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Title: Nanosphere lithography fabricated nanostructures for use in surface-enhanced Raman scattering biosensing applications
Author: Gibson, Kirsty
ISNI:       0000 0004 2744 1500
Awarding Body: University of Strathclyde
Current Institution: University of Strathclyde
Date of Award: 2012
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The use of plasmonic nanostructures in sensing applications has increased in recent years owing to improved fabrication methods. Reports in the literature have highlighted the great potential of film-over nanosphere (FON) and nanotriangle surfaces as sensitive and reproducible Surface-Enhanced Raman Scattering (SERS) substrates. The relationship between the physical and optical properties of nanostructured arrays is of great importance and it has a significant influence on the SERS enhancement exhibited by the arrays. However, there has been no comparative study on the plasmonic and Raman properties of closely related FON and nanotriangle substrates. This research details a systematic investigation into the origin of SERS enhancement in a series of nanostructures fabricated via modified nanosphere lithography (NSL). The symbiotic relationship between SERS and plasmonics was exploited by using SERS to probe and evaluate the nanostructured plasmonic surfaces. The relationship between the physical and optical properties of the nanostructures was investigated to understand and determine the optimal structures for use in SERS analysis. The optimal substrates identified for every series investigated were not FON or nanotriangle arrays but instead the closely related film-over etched nanosphere (FOEN) and nanohole arrays which were the result of an etching step in the fabrication process. The transition between nanotriangle and nanohole was studied and the localisation of hot-spots on the structures was identified. Experimental SERS false-colour images showed that in nanotriangle arrays, the electric field was concentrated at the point at which two triangle apexes met. In nanohole arrays, the electric field was greatest on the metal lattice that surrounds the holes. As the diameter of the nanoholes decreased, the electric field was located around the rim of the holes and in nanohole arrays with very small diameters the electric field was concentrated in the centre of the hole. The experimental results were in good agreement with theoretical predications. Nanohole arrays that were shown to have high SERS activity were used in a proof-of-concept SERS sensing study resulting in the detection of labelled Streptavidin at nanomolar concentrations. This method was then applied to a real-life system to probe the interaction of Aurora A with IKKβ peptides.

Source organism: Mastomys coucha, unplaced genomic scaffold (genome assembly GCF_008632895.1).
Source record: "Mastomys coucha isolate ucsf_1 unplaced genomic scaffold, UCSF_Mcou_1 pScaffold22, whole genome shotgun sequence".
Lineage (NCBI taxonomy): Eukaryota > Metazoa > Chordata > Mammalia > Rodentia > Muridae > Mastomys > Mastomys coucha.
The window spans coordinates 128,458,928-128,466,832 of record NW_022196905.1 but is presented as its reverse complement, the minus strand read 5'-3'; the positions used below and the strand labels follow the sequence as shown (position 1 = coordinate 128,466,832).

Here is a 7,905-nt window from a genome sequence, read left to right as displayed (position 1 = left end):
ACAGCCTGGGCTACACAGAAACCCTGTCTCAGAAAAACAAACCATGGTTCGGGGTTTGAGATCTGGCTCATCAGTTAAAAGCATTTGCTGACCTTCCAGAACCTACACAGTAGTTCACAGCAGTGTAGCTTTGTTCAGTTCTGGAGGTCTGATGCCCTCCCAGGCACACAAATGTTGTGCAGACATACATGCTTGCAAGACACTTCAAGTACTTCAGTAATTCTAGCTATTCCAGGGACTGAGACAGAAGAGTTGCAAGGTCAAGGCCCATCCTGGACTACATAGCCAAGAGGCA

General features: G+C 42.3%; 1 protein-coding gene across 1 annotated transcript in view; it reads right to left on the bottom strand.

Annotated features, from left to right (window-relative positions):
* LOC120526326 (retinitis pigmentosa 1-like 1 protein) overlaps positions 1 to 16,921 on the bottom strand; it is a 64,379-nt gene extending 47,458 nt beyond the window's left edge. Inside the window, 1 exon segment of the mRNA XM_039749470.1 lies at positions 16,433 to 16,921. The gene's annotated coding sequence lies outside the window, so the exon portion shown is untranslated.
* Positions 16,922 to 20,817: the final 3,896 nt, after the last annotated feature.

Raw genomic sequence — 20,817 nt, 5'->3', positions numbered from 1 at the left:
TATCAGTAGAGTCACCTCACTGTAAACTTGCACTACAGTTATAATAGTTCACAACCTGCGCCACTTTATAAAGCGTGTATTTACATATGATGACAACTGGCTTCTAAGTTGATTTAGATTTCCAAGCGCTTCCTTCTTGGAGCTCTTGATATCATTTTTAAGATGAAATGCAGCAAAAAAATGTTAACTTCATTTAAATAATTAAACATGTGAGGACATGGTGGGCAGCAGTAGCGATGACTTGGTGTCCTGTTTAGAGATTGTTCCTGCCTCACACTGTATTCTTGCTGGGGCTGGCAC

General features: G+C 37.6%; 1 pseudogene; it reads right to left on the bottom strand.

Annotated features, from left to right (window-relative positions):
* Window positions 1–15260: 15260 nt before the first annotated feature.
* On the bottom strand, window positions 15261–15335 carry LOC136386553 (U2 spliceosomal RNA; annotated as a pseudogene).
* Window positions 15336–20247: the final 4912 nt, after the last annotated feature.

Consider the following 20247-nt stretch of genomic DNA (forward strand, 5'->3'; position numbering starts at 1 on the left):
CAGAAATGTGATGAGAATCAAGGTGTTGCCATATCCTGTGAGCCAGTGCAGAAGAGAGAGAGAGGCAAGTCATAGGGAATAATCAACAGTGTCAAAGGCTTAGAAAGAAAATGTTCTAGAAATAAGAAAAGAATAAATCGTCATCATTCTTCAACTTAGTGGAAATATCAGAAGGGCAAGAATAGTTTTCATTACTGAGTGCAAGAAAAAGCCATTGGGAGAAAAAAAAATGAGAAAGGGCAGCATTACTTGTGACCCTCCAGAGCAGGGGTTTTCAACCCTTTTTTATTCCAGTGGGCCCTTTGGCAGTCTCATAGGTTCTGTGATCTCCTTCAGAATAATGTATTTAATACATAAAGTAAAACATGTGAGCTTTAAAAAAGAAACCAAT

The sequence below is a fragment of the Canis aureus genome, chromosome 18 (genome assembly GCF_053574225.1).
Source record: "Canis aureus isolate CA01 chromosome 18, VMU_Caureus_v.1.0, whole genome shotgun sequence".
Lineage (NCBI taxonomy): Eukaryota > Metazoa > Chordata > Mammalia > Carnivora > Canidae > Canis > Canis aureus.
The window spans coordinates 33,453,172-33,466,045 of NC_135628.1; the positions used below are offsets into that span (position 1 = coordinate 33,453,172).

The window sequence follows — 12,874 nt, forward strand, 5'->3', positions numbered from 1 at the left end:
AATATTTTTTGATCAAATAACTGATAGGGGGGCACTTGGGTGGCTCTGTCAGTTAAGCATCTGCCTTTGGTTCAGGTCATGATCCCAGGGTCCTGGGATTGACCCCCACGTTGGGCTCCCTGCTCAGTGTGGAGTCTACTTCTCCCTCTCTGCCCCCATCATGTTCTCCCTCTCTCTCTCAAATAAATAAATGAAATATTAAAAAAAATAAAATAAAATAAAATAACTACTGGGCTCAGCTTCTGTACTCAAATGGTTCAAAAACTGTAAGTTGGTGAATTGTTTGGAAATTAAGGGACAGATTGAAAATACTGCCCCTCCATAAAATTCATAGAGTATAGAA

Supervisor: Not available Sponsor: Not available
Qualification Name: Thesis (Ph.D.) Qualification Level: Doctoral
EThOS ID:  DOI: Not available